Literary works produced in earlier years often tend to be adapted and reproduced to fit current lifestyles, especially if such works stirred great interest in their original formats. As such, books, novels, short stories among others can be reproduced in a different genre, for example in a film. The process of adapting and reproducing a literary work is often challenging and can lead to some degree of distortion of the original work. The distortion occurs when the producers, for example, try to fit a character to modern times and the probable scenarios that the character would play.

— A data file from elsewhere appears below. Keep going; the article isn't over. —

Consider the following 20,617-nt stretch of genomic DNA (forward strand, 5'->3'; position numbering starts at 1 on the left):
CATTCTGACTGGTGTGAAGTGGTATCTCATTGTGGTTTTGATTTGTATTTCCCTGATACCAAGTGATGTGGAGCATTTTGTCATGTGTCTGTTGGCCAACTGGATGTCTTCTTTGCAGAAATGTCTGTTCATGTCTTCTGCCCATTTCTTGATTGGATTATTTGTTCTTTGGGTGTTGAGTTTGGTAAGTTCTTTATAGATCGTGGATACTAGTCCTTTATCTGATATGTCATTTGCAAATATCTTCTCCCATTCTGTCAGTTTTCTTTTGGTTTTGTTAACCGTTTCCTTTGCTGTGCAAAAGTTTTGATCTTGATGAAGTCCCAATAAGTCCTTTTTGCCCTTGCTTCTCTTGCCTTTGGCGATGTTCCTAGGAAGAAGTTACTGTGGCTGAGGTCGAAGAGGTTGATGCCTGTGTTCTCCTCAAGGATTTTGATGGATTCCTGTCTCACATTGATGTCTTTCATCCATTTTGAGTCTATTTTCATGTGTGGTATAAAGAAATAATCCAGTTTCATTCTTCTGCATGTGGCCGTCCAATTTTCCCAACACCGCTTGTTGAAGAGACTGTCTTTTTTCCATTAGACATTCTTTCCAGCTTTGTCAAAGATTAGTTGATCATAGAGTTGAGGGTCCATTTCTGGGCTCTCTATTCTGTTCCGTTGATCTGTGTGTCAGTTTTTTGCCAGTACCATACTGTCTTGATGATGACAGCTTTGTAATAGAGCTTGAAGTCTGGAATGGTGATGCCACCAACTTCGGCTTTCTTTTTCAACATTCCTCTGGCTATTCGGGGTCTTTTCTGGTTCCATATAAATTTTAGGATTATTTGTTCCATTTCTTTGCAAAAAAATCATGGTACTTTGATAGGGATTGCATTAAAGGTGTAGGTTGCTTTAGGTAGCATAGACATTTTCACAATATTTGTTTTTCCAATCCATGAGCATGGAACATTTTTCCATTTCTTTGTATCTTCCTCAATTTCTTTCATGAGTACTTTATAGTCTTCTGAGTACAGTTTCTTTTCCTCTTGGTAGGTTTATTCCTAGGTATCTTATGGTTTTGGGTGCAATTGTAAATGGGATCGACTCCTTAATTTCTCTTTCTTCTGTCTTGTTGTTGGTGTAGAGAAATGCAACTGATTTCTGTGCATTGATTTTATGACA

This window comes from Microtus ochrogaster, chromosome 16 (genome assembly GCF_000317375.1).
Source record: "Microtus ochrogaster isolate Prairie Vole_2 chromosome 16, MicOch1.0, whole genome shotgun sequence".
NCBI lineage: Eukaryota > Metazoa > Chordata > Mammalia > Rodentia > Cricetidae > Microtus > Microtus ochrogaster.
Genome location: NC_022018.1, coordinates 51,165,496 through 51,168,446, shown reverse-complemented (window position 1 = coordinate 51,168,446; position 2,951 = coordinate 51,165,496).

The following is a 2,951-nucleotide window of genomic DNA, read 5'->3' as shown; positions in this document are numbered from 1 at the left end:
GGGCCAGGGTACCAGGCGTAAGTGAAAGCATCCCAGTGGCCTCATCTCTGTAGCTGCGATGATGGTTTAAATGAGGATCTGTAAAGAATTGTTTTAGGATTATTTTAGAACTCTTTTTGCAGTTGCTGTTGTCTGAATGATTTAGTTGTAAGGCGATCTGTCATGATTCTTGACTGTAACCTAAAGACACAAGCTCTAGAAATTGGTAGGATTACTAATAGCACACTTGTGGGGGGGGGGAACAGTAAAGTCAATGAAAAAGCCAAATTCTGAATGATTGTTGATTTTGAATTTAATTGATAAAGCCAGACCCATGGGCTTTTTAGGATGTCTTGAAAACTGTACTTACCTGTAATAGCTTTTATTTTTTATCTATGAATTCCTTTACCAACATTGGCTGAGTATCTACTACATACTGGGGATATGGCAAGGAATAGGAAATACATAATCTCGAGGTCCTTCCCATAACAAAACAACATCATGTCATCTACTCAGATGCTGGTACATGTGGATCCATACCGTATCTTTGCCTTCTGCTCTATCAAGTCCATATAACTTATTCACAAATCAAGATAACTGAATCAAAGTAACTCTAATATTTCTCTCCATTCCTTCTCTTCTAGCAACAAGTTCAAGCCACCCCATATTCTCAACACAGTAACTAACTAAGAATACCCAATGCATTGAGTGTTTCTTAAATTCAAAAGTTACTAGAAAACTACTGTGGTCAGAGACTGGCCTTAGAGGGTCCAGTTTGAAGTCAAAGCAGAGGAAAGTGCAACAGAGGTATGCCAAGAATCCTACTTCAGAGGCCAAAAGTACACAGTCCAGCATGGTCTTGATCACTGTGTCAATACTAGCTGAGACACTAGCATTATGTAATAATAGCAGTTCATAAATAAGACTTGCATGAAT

Sherlock, the BBC’s adaptation of “The Complete Sherlock Holmes” continues to portray Dr. Watson and Sherlock as two males having a close non-sexual relationship just like the original piece. However, the BBC’s version is more daring towards creating doubt on the gender markers of Dr. Watson, by making it appear as if the latter is attracted to Sherlock. The frequent allusions by people that the two could be gay serve to create anxiety in the viewer concerning whether subsequent scenes will reveal that in deed Dr. Watson and Sherlock are romantically involved. However, this scenario does not happen and viewers are kept in anxiety over whether the series will end that way. Keeping the viewers in suspense over the sexual orientation of particularly Dr. Watson is good for interest retention, but the producers concentrate too much on making gay jokes that it almost becomes offensive for gay people and other GSM. A good percentage of the society has come to accept the GSM and as such, it is not appropriate to keep on joking about such a sensitive matter.